Serving multiple Titan graphs over Gremlin Server (TinkerPop 3)
An often asked question is how to properly serve multiple graphs data using TinkerPop3 and Gremlin Server. Following a discussion on this topic on the TinkerPop mailing list, this blog post gives a detailed walkthrough on how to properly configure Gremlin Server to expose multiple graphs using Titan v1.0.0 graph database.
Define each Titan graph storage and indexing backends
Within the context of Titan graph database, there are two important things to have in mind when configuring graph backends and external indexing to work with multiple graphs.
Assuming a single storage backend cluster, you’ll be required to define distinct Cassandra keyspaces or HBase table names for each graph. When using BerkeleyDB, simply supply distinct folders in which to store the data.
Assuming a single indexing backend such as an Elasticsearch cluster, make sure you configure each graphs with distinct index names.
Let’s define two graphs, “primus” and “secundus” stored in the same Cassandra cluster within distinct keyspaces and indexed in the same Elasticsearch cluster in distinct indexes.
Define the first graph, primus.properties
And the second graph file, secundus.properties
You’re not required to give keyspaces and index names the exact same name as your graphs, though it may be easier for keeping track of things.
Depending on your needs, you’re obviously free to store each graph on distinct storage and/or index clusters. Supplying distinct keyspaces/table names and index names may then become optional.
Please refer to the Chapter 12 — Configuration reference in the Titan documentation for further information on how to configure storage and indexing backends.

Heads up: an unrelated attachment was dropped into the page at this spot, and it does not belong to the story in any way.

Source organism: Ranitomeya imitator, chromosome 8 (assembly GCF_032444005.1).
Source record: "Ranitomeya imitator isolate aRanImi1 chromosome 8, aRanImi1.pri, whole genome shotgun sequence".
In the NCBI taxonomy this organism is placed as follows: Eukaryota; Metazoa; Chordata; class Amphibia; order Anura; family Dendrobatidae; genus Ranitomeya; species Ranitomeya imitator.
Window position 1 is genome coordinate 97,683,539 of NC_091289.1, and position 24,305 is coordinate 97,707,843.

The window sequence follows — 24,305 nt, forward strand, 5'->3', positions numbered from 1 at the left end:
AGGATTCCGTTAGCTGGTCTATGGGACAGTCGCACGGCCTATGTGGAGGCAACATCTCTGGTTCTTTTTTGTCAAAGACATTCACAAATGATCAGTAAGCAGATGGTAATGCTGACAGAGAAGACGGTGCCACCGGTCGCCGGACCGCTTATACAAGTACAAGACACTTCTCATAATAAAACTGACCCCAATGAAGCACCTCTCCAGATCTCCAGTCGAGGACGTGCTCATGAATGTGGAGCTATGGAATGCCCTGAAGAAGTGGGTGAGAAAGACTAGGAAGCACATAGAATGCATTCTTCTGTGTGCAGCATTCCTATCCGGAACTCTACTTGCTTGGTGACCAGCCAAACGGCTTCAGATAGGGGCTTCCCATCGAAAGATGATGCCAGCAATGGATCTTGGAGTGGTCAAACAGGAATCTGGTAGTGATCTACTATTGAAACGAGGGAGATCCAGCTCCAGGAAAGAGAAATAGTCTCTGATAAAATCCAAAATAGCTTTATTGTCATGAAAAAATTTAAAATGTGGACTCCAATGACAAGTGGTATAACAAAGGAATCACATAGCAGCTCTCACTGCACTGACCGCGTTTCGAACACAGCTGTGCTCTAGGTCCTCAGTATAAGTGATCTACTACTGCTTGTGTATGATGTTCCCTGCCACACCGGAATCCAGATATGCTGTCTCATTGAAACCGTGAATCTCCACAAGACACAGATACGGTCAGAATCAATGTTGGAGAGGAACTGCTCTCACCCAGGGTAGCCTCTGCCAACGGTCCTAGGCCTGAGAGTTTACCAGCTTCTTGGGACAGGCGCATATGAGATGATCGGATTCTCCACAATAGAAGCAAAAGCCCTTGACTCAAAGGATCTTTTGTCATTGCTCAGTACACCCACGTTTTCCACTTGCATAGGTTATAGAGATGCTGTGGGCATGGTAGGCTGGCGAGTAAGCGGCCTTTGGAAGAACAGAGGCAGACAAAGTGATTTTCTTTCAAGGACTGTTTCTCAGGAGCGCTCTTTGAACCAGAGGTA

Configure Gremlin Server to initialize the graphs at launch
The next step consists in editing the Gremlin server configuration file, located in conf/gremlin-server/gremlin-server.yaml, to point to each of the graph .properties files. This configuration file defines a graphs property as a list of graphs with their corresponding .properties file. An example configuration for two graphs could be:
secundus: conf/gremlin-server/secundus.properties }
This will expose two graphs respectively referenced by the primus and secundus variables within the Gremlin script execution context. Then again, the variable names are not required to match the names of the graphs as defined in the .properties file, but we’ll do so for simplicity.
Reference each graph Traversal object in the Gremlin Server .groovy bootstrap script
After exposing your graphs as primus and secundus variables, you’re almost done. You must now update the Gremlin server bootstrap script located in scripts/empty-sample.groovy in order to define references to each graph’s Traversal object (the path to this script is also defined in the gremlin-server.yaml file and can be edited). Because we no longer expose a graph variable but primus and secundus graph variables, the empty-sample.groovy file should now look like this:
pg = primus.traversal()
sg = secundus.traversal()
Since TinkerPop3, graph traversals are no longer issued via a Graph instance. The default empty-sample.groovy script mimics the old TinkerPop 2.x behavior where a graph traversal would typically start with g. Because we now have two graphs, we must bind each graph’s Traversal object to distinct variables. Let’s call these pg and sg. The above initialization script will allow you to execute graph traversals such as pg.V() for the primus graph or sg.V() for the secundus graph, as defined in the gremlin-server.yaml file.
Putting this into practice: interacting with multiple graphs within the same Gremlin query
A nice side-effect of this approach is that you can now query multiple graphs within the same Gremlin query. You could then easily setup simple scripts for migrating moderately sized graphs from one database implementor to another.
This example is not limited to Titan graph database and can be tweaked to serve multiple graphs from a combination of any other graph databases implementing the TinkerPop framework such as ArangoDB, OrientDB or Neo4j.
Thanks to Stephen Mallette for reviewing this post.
Questions? Feedback? Twitter @jbmusso.